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Palestine and the dream of peace

Neither Israel, Hamas nor the Palestinians are working for peace. If Israel wanted peace it would have throttled the so-called “settlers” years ago and protected the Palestinian population. Hamas made it’s aversion to peace obvious in the brutality of their Oct. 7 attack – they got what they wanted in Israel’s brutal response. The Palestinians are caught in the middle but constantly irritated by incursions on their lives and homes. The surrounding countries made peace almost impossible by excluding refugees and keeping the Palestinians as an uprooted and largely homeless people whose needs are focused on their devotion to their lost land. Peace? It’s been no more than a cruel joke. What Israel and Hamas are looking for is ethnic cleansing, to push each other out dead or alive – yes it’s different from genocide but it stinks nevertheless.

I served this country as a Peace Corps Volunteer in a Muslim country, and on my way home, so I could visit Israel, flew directly from Tehran, in Iran, to Tel Aviv in Israel – yes it was possible in those days. I have friends on both sides. Only peace, shalom or salaam, could stanch my tears. There is in fact a local group of wonderful people who include both terms for peace in their title. And I have been working with a group of Jews in the Capital Region also seeking peace. Oh may that goal prevail. Or am I and many like me doomed to bathe in our own tears.

So what?

No American president until Biden has willingly twisted Israel’s arm. It’s time. I think Biden should condition all forms of continued American support on ending the settler program, returning lands taken by settlers from settled Palestinians, and a total cease fire, provided Hamas observes the cease fire and returns the hostages. If Hamas doesn’t observe those terms, blame for whatever happens to Gaza’s people is on Hamas, and let the press keep asking when Hamas will stop. Israel doesn’t understand the blame dynamics but America could turn the PR on its head. If the Israeli government doesn’t listen, the Israeli people will pay a horrible price, but we’ll have done our best to prevent it. I want to see Israel survive. But it can’t be at any price. This conflict hurts America, innocent Muslims and American and worldwide Jewry. I’m not interested in arguments about who was in Palestine first – that’s irrelevant to people trying to live there. The conflict has to stop regardless of who is “right.”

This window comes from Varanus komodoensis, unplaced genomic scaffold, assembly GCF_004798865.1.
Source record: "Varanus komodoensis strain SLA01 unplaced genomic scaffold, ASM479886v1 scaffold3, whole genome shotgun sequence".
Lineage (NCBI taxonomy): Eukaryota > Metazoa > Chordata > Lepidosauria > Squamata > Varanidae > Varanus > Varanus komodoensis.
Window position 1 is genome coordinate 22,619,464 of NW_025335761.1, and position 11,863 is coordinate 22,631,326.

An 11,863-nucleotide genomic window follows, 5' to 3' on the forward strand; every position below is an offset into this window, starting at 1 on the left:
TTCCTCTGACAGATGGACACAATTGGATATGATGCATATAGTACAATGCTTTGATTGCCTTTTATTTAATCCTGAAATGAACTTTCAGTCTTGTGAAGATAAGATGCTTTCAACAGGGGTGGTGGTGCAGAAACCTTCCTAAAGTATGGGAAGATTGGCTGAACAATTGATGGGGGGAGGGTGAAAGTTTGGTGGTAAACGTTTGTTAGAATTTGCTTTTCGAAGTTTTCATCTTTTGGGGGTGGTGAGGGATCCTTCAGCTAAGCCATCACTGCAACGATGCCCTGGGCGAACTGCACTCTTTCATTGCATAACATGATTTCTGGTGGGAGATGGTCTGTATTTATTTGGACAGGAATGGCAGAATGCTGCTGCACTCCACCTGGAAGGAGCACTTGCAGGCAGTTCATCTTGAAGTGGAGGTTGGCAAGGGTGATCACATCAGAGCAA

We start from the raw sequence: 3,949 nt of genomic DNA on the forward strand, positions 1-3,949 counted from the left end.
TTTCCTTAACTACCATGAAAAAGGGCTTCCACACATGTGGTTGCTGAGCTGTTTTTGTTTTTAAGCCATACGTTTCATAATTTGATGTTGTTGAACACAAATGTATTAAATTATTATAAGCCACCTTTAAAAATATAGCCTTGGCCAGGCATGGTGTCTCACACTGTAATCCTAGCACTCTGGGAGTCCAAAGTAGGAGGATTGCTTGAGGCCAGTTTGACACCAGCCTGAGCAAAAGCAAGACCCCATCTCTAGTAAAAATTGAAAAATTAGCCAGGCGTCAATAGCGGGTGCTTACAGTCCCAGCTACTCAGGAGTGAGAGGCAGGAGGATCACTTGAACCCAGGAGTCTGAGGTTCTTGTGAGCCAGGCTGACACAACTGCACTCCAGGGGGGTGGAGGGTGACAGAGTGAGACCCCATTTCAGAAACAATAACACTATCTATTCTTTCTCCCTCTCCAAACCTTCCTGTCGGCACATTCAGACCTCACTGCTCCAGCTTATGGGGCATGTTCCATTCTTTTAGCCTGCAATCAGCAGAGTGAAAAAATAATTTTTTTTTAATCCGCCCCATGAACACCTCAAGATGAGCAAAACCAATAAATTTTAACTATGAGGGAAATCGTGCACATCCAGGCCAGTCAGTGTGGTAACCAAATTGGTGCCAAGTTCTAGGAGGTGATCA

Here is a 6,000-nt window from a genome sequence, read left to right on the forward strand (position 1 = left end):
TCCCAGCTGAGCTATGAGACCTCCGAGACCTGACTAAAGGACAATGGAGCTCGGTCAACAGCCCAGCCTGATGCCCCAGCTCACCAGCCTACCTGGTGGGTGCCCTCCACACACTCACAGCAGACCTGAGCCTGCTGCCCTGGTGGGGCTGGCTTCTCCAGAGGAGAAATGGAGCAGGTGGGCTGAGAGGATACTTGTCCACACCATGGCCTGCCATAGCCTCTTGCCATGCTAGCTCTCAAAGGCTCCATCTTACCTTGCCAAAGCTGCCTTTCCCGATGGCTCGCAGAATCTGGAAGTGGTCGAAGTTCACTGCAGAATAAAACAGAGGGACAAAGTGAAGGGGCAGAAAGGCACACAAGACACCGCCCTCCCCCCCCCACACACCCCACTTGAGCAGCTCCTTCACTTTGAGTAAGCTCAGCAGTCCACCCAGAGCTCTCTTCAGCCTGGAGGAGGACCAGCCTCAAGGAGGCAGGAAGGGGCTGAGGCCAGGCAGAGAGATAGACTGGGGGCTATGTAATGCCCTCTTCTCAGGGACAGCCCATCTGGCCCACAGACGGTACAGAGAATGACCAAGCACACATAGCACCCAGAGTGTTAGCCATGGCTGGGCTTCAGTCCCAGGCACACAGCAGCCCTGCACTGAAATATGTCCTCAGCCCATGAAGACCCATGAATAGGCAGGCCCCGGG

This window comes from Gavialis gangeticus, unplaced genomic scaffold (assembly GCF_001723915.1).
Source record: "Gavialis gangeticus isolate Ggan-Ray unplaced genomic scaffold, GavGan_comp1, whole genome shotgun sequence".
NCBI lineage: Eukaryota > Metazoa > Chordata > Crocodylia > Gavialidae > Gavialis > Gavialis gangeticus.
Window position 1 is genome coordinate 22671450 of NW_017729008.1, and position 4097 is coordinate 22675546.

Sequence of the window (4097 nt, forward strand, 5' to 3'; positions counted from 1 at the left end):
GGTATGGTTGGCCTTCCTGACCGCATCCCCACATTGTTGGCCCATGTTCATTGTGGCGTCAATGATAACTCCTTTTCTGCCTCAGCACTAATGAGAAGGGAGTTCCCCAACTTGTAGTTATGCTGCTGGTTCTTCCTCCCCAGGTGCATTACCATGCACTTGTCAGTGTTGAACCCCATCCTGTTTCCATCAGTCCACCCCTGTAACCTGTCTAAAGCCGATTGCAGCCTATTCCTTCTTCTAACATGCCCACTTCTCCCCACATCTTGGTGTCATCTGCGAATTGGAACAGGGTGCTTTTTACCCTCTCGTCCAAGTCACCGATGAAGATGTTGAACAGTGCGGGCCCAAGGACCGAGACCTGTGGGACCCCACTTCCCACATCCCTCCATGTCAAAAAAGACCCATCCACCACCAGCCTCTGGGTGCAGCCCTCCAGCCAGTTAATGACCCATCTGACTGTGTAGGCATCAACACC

Frankly, I don’t think there are any honest brokers in the Middle East. But America does have a stake because it has been deeply involved and because most of us care for a variety of reasons about what happens to Israel and what happens to Palestine and Gaza. And because of our historic support of Israel, America does have the ability to affect developments there. We should use it.

Steve Gottlieb’s latest book is Unfit for Democracy: The Roberts Court and The Breakdown of American Politics. He is the Jay and Ruth Caplan Distinguished Professor Emeritus at Albany Law School, served on the New York Civil Liberties Union board, on the New York Advisory Committee to the U.S. Civil Rights Commission, and as a US Peace Corps Volunteer in Iran.

The views expressed by commentators are solely those of the authors. They do not necessarily reflect the views of this station or its management.

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